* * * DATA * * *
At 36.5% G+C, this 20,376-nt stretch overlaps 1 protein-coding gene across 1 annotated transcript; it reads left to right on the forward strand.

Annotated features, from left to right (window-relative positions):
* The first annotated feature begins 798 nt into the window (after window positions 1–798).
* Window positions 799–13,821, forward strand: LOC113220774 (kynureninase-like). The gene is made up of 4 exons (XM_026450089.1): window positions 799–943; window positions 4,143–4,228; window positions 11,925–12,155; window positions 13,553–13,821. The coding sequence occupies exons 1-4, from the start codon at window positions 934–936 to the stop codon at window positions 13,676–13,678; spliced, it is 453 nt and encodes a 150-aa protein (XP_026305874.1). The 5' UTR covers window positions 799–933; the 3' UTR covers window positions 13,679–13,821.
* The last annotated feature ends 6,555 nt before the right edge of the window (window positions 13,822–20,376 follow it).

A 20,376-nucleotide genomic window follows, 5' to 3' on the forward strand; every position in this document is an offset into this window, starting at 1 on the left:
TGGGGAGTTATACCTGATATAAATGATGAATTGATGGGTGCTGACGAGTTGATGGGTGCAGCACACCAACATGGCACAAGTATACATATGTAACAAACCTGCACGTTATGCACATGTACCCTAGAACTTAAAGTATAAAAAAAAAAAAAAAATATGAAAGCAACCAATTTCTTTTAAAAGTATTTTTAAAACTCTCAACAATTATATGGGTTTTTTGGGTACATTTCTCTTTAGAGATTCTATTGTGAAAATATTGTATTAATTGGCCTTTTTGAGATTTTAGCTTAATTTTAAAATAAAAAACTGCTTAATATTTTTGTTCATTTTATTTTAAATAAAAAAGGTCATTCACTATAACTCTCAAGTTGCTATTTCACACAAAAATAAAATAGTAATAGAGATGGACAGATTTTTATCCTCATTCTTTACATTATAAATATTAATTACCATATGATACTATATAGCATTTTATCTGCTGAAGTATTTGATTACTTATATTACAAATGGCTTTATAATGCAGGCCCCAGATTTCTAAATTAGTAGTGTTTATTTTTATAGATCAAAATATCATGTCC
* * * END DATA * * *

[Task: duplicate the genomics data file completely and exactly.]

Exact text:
At 36.5% G+C, this 20,376-nt stretch overlaps 1 protein-coding gene across 1 annotated transcript; it reads left to right on the forward strand.

Annotated features, from left to right (window-relative positions):
* The first annotated feature begins 798 nt into the window (after window positions 1–798).
* Window positions 799–13,821, forward strand: LOC113220774 (kynureninase-like). The gene is made up of 4 exons (XM_026450089.1): window positions 799–943; window positions 4,143–4,228; window positions 11,925–12,155; window positions 13,553–13,821. The coding sequence occupies exons 1-4, from the start codon at window positions 934–936 to the stop codon at window positions 13,676–13,678; spliced, it is 453 nt and encodes a 150-aa protein (XP_026305874.1). The 5' UTR covers window positions 799–933; the 3' UTR covers window positions 13,679–13,821.
* The last annotated feature ends 6,555 nt before the right edge of the window (window positions 13,822–20,376 follow it).

A 20,376-nucleotide genomic window follows, 5' to 3' on the forward strand; every position in this document is an offset into this window, starting at 1 on the left:
TGGGGAGTTATACCTGATATAAATGATGAATTGATGGGTGCTGACGAGTTGATGGGTGCAGCACACCAACATGGCACAAGTATACATATGTAACAAACCTGCACGTTATGCACATGTACCCTAGAACTTAAAGTATAAAAAAAAAAAAAAAATATGAAAGCAACCAATTTCTTTTAAAAGTATTTTTAAAACTCTCAACAATTATATGGGTTTTTTGGGTACATTTCTCTTTAGAGATTCTATTGTGAAAATATTGTATTAATTGGCCTTTTTGAGATTTTAGCTTAATTTTAAAATAAAAAACTGCTTAATATTTTTGTTCATTTTATTTTAAATAAAAAAGGTCATTCACTATAACTCTCAAGTTGCTATTTCACACAAAAATAAAATAGTAATAGAGATGGACAGATTTTTATCCTCATTCTTTACATTATAAATATTAATTACCATATGATACTATATAGCATTTTATCTGCTGAAGTATTTGATTACTTATATTACAAATGGCTTTATAATGCAGGCCCCAGATTTCTAAATTAGTAGTGTTTATTTTTATAGATCAAAATATCATGTCC